I decided to take her apart last week to make some modifications. The previous amplifier topology was SRPP, which worked well, but after hearing a number of my mixes through this board I felt it was too colorful. Yes, there's such a thing as too much color! Plus, the tone of SRPP amplifiers is slightly gritty IMO. I wanted a smoother cleaner tone, like what I'm getting out of my Trinity channel strips. That required a new power supply for the board, more tubes, and a whole lot of work. But, now that its done and working I can say it sounds exactly as I had hoped... maybe better! I also needed to add a couple extra controls that I felt were necessary after working with this board for about a year. I added a VU meter kill switch (sometimes I like slamming the output of the board, which pegs the VU needles). I also added VU meter L/R calibration pots. I felt like the meters were too arbitrary before, so now I can dial them in exactly. Lastly, I changed the role of the trim pots from being amplifier input volume controls to output attenuators (post output transformers). This just makes a whole lot more sense to me, because now I can attenuate any noise from the amplifier stage when I attenuate the volume. Speaking of noise, that was a subtle trade-off switching from the SRPP output stage to what is now single-ended. Simplicity and noise rejection are the hallmarks of the SRPP topology. Super sexy tone, low noise (practically as good as SRPP), wider frequency response, greater degree of amplification, and much lower THD are the benefits of the Trinity design, which is a single-ended, Class A, ultra-linear pentode amplifier. I you want to hear the board before all this, you can check out my past work at www.lbastudios.com. It will be a little bit before I can get some new mixes done through the updated board. I'm really looking forward to it though!
LBA will be at the NAMM convention in January in Anaheim, CA. LBA pedals will be featured on a pedalboard, hooked up and ready to demo at a shared booth, thanks to the Deli Magazine/StompBox Exhibit. The Stompbox Exhibit will be supplying a headphone/amp sim rig for testing. Not an ideal demo scenario, but better than none! Stomp on by to check out the Op-2 Comp, the Thunder Knob, and hopefully something new and very special! Hint hint. ;-)
Seems like most people simply don't understand how and when electricity can actually kill you or not. I put warnings on my pedals to let people know there is high voltage inside, but rest assured, it can't actually kill you. High amperage alternating current is what kills. That simply does not exist in my pedals or anything I build. My tube gear runs on low current DC. Sure the voltage is high, but the voltage is not what kills. For instance, the Thunder Knob runs at about 200 volts DC internally, but there's only 100mA of that hanging out. I've been shocked by it and I'm still alive and well. In fact, I had the misfortune of getting shocked by 400 volts at 250 mA. That was a bad day. Once again, still alive. There's a lot of misconceptions about high voltage tube gear on the internet. I've probably been shocked by high voltage DC a couple dozen times in my life and even AC from the wall outlet a few times. Still alive. I have to put the warnings on things because I don't want anyone to go poking around with the power on. A shock is not pleasant. Very high voltage, high amperage DC could potentially cause burns or worse, but that's just not possible with the stuff I build. The warnings you see at power substations and on high voltage power lines is very real. That's high voltage, high current AC... a very different beast altogether. Remember those stories of Edison trying to discredit Tesla's AC electricity by publicly electrocuting animals? Edison was touting his DC as a safe form of electricity, which it is for the most part.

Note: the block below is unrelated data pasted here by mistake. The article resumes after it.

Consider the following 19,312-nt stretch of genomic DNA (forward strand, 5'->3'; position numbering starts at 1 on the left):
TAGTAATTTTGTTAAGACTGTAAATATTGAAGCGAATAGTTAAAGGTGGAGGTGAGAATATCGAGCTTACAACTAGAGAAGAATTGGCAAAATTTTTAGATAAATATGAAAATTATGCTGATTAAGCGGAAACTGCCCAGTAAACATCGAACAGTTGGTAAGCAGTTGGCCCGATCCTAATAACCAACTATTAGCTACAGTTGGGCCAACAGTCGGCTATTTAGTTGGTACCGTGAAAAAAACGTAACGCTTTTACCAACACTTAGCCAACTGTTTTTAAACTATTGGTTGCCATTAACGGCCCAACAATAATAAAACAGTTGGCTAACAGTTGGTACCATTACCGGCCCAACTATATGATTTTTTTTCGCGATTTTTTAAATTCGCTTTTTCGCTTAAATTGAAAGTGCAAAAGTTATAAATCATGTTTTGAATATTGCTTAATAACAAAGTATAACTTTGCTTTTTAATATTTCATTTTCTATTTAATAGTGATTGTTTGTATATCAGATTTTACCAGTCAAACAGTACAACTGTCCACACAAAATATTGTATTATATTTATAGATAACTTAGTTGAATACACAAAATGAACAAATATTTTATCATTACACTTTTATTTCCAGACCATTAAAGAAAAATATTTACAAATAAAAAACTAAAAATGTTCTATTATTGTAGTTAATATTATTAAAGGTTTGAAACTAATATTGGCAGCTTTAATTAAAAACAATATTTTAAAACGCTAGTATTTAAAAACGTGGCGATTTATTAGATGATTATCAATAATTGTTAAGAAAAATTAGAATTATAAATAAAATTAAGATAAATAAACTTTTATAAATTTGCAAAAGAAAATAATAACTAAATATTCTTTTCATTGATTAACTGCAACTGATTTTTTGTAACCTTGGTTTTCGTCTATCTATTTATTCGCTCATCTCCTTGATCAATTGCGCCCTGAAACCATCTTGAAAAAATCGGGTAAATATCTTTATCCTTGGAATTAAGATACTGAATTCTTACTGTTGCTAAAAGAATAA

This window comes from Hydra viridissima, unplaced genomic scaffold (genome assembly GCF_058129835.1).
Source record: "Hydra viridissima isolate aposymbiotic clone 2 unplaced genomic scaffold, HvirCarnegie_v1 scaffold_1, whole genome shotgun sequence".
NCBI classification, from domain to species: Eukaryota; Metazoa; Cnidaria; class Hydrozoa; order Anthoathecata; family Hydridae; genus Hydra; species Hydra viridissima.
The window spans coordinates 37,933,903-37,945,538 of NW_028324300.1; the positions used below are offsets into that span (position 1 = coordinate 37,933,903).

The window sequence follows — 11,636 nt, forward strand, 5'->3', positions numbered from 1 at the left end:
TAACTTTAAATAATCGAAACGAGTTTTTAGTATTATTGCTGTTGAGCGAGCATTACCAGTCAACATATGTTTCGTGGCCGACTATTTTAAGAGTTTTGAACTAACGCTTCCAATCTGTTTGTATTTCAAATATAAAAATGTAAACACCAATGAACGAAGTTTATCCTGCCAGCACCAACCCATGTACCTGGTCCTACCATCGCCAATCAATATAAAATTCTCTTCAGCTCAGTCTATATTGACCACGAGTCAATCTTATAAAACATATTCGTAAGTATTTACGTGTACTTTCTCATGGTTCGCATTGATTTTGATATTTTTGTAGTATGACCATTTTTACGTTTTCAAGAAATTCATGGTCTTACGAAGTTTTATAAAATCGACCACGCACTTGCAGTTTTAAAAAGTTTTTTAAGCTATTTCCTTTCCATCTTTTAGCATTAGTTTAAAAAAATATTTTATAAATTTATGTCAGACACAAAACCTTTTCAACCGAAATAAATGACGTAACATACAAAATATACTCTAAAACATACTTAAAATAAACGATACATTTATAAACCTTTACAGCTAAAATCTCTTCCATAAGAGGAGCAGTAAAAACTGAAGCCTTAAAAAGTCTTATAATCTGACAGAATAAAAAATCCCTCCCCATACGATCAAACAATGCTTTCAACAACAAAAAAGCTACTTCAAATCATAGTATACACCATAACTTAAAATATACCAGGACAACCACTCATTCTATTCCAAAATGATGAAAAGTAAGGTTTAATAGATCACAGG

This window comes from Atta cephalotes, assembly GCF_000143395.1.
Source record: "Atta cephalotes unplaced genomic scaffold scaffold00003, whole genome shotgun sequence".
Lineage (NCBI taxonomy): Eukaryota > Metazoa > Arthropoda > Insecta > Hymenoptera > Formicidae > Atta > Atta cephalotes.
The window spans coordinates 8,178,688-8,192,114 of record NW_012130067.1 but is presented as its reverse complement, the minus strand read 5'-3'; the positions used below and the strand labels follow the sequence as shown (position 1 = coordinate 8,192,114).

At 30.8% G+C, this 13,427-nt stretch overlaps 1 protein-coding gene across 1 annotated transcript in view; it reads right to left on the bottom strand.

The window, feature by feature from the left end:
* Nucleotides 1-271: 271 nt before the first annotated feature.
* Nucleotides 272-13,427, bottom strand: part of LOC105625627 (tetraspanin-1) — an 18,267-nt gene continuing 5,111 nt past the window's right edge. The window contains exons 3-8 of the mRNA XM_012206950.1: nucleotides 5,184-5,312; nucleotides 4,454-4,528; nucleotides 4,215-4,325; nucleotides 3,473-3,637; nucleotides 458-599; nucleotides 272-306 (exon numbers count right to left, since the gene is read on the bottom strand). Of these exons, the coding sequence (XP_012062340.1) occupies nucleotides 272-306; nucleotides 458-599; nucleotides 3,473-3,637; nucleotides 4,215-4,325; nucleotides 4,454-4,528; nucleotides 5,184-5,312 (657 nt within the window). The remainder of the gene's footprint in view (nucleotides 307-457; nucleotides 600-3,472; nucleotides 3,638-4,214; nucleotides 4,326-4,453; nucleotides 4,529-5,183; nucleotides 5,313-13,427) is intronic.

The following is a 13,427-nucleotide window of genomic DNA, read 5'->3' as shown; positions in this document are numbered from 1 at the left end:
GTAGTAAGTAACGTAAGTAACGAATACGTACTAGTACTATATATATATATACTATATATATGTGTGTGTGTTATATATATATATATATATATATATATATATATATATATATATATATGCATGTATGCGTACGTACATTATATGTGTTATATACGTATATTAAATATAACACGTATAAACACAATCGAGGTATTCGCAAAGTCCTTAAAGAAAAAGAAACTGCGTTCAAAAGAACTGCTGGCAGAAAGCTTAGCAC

I've been taking my time on the design on Trinity. I want to make sure its absolutely perfect through and through. Its really something I see as my greatest endeavor. I certainly have vastly more money and time tied up into the R&D of this than anything I've done before. It has to be as perfect as I can make something or it can't be released. The image above is the latest prototype... #008. Please bear in mind there are many more than 8 revisions. This is just the 8th completed unit. Upon building this I decided I want to make some changes to the front and rear panel layouts with the next build. In this particular build I massively fine tuned the electronics. In previous builds there was some (inaudible) subharmonic noise when the EQ was engaged. I redesigned the EQ amplifier stage and added an extra transformer to the EQ stage (interstage transformer). This eliminated all the noise issues. This is the first Trinity with a printed circuit board incorporated. Hold on! The PCB is 100% related to the onboard power supply section. All of the audio is still point to point wired! With the next Trinity, the power supply will have a discrete time delay circuit added to power on the high voltage B+ after the tube filaments heat up. Its been breadboarded and designed in the computer already. I'm feeling very confident the next build will be the first production model. I'm also very excited for when that moment arrives! You can check the fine details of this product on the Trinity product page or you can hear its sounds in action by checking out my recent productions for hire over at http://www.lbastudios.com
About the Author
Mike Congilosi II, Owner/Designer/Electronics Engineer at Lightning Boy Audio and Owner/Audio Engineer/Music Producer at LBA Studios.